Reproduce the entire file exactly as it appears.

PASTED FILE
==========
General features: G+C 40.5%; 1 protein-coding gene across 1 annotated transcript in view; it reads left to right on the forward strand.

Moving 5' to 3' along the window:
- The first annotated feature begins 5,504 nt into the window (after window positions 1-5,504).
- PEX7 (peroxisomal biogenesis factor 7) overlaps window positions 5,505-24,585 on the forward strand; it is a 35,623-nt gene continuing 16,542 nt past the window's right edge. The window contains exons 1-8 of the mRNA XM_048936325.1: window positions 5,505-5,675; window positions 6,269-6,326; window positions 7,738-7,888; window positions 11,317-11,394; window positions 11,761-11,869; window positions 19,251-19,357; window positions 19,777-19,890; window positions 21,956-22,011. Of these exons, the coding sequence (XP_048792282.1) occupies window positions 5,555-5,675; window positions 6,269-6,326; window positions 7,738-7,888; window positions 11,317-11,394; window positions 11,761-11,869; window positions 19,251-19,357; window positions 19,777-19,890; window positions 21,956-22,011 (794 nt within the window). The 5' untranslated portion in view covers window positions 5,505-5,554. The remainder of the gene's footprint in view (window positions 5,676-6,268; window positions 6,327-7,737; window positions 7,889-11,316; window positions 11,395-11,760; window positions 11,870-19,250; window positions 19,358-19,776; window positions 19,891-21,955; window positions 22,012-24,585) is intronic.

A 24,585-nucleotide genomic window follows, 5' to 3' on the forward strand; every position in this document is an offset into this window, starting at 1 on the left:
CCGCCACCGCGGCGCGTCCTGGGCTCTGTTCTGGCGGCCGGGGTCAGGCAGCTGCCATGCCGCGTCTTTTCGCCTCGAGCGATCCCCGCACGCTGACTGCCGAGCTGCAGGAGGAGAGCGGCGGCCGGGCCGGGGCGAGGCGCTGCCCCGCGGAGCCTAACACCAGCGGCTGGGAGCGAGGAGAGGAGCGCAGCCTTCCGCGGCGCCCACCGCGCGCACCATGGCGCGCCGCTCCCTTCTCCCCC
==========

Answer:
General features: G+C 40.5%; 1 protein-coding gene across 1 annotated transcript in view; it reads left to right on the forward strand.

Moving 5' to 3' along the window:
- The first annotated feature begins 5,504 nt into the window (after window positions 1-5,504).
- PEX7 (peroxisomal biogenesis factor 7) overlaps window positions 5,505-24,585 on the forward strand; it is a 35,623-nt gene continuing 16,542 nt past the window's right edge. The window contains exons 1-8 of the mRNA XM_048936325.1: window positions 5,505-5,675; window positions 6,269-6,326; window positions 7,738-7,888; window positions 11,317-11,394; window positions 11,761-11,869; window positions 19,251-19,357; window positions 19,777-19,890; window positions 21,956-22,011. Of these exons, the coding sequence (XP_048792282.1) occupies window positions 5,555-5,675; window positions 6,269-6,326; window positions 7,738-7,888; window positions 11,317-11,394; window positions 11,761-11,869; window positions 19,251-19,357; window positions 19,777-19,890; window positions 21,956-22,011 (794 nt within the window). The 5' untranslated portion in view covers window positions 5,505-5,554. The remainder of the gene's footprint in view (window positions 5,676-6,268; window positions 6,327-7,737; window positions 7,889-11,316; window positions 11,395-11,760; window positions 11,870-19,250; window positions 19,358-19,776; window positions 19,891-21,955; window positions 22,012-24,585) is intronic.

A 24,585-nucleotide genomic window follows, 5' to 3' on the forward strand; every position in this document is an offset into this window, starting at 1 on the left:
CCGCCACCGCGGCGCGTCCTGGGCTCTGTTCTGGCGGCCGGGGTCAGGCAGCTGCCATGCCGCGTCTTTTCGCCTCGAGCGATCCCCGCACGCTGACTGCCGAGCTGCAGGAGGAGAGCGGCGGCCGGGCCGGGGCGAGGCGCTGCCCCGCGGAGCCTAACACCAGCGGCTGGGAGCGAGGAGAGGAGCGCAGCCTTCCGCGGCGCCCACCGCGCGCACCATGGCGCGCCGCTCCCTTCTCCCCC